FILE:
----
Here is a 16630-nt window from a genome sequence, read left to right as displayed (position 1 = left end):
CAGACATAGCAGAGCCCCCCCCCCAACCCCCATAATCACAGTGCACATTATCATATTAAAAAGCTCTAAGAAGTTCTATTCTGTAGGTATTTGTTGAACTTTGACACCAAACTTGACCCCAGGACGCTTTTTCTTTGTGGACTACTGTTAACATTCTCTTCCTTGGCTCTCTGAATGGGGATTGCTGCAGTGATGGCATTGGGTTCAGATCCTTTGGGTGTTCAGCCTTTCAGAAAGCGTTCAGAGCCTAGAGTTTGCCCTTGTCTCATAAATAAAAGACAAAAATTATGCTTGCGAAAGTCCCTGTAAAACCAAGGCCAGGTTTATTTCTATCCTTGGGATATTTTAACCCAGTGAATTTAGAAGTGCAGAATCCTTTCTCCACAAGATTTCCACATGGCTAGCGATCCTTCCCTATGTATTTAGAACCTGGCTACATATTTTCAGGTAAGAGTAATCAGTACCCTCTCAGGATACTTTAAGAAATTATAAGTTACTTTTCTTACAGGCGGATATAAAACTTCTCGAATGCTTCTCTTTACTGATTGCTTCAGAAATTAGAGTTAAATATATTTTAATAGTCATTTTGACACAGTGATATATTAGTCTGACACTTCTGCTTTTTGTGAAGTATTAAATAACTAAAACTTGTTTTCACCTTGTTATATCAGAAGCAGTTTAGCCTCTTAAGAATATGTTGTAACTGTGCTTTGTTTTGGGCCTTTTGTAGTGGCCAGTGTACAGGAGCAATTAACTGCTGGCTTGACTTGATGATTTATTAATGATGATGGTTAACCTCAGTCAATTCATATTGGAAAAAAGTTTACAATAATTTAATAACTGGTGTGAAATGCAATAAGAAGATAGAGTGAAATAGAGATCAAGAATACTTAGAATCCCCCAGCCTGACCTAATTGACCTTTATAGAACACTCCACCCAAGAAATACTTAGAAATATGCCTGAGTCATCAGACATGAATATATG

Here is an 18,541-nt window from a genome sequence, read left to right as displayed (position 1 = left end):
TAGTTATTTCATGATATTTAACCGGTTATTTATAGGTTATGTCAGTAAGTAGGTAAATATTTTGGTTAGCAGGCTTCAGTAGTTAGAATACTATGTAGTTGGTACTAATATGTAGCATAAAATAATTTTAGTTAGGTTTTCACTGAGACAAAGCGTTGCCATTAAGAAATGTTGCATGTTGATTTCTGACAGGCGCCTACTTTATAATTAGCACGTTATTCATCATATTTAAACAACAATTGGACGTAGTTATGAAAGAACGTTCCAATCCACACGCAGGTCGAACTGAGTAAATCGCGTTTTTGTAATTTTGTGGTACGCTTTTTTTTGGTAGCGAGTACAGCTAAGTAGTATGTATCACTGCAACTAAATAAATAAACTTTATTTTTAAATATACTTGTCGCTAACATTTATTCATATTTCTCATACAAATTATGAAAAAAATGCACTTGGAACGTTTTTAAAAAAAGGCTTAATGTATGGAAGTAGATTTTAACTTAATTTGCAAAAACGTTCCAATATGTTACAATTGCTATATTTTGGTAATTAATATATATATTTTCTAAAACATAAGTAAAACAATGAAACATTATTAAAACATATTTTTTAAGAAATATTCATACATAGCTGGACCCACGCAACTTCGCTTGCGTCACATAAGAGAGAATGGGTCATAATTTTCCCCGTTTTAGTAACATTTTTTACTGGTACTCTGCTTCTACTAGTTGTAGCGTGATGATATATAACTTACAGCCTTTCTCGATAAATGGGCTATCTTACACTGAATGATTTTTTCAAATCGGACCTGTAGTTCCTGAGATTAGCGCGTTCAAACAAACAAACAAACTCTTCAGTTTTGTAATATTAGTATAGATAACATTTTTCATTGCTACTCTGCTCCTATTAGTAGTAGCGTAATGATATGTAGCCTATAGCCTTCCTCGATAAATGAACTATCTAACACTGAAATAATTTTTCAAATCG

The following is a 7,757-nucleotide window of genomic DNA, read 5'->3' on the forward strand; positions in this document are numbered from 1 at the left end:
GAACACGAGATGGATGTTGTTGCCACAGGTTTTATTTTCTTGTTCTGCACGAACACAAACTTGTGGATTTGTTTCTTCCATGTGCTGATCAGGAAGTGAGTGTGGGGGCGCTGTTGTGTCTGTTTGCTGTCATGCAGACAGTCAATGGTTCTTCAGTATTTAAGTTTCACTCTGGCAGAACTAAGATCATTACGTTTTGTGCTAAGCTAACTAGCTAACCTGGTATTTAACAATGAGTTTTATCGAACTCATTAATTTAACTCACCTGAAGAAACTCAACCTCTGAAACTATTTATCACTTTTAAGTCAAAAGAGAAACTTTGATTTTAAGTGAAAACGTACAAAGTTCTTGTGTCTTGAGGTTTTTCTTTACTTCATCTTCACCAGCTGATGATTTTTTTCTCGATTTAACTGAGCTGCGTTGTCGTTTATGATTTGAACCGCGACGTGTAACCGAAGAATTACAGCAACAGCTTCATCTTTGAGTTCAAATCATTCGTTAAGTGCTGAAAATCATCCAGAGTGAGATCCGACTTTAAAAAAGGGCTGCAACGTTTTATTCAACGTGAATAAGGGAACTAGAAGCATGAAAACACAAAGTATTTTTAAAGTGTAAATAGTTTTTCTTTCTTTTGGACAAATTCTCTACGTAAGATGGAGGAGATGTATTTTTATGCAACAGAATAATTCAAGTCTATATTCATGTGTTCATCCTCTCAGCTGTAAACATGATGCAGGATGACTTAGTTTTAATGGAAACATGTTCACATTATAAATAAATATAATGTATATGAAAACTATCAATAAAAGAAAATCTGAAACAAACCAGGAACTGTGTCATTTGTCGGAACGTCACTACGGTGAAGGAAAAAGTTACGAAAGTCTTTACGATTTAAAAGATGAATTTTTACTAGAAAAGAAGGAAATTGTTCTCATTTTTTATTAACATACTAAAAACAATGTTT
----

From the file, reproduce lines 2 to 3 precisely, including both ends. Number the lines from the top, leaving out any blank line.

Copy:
CAGACATAGCAGAGCCCCCCCCCCAACCCCCATAATCACAGTGCACATTATCATATTAAAAAGCTCTAAGAAGTTCTATTCTGTAGGTATTTGTTGAACTTTGACACCAAACTTGACCCCAGGACGCTTTTTCTTTGTGGACTACTGTTAACATTCTCTTCCTTGGCTCTCTGAATGGGGATTGCTGCAGTGATGGCATTGGGTTCAGATCCTTTGGGTGTTCAGCCTTTCAGAAAGCGTTCAGAGCCTAGAGTTTGCCCTTGTCTCATAAATAAAAGACAAAAATTATGCTTGCGAAAGTCCCTGTAAAACCAAGGCCAGGTTTATTTCTATCCTTGGGATATTTTAACCCAGTGAATTTAGAAGTGCAGAATCCTTTCTCCACAAGATTTCCACATGGCTAGCGATCCTTCCCTATGTATTTAGAACCTGGCTACATATTTTCAGGTAAGAGTAATCAGTACCCTCTCAGGATACTTTAAGAAATTATAAGTTACTTTTCTTACAGGCGGATATAAAACTTCTCGAATGCTTCTCTTTACTGATTGCTTCAGAAATTAGAGTTAAATATATTTTAATAGTCATTTTGACACAGTGATATATTAGTCTGACACTTCTGCTTTTTGTGAAGTATTAAATAACTAAAACTTGTTTTCACCTTGTTATATCAGAAGCAGTTTAGCCTCTTAAGAATATGTTGTAACTGTGCTTTGTTTTGGGCCTTTTGTAGTGGCCAGTGTACAGGAGCAATTAACTGCTGGCTTGACTTGATGATTTATTAATGATGATGGTTAACCTCAGTCAATTCATATTGGAAAAAAGTTTACAATAATTTAATAACTGGTGTGAAATGCAATAAGAAGATAGAGTGAAATAGAGATCAAGAATACTTAGAATCCCCCAGCCTGACCTAATTGACCTTTATAGAACACTCCACCCAAGAAATACTTAGAAATATGCCTGAGTCATCAGACATGAATATATG

Here is an 18,541-nt window from a genome sequence, read left to right as displayed (position 1 = left end):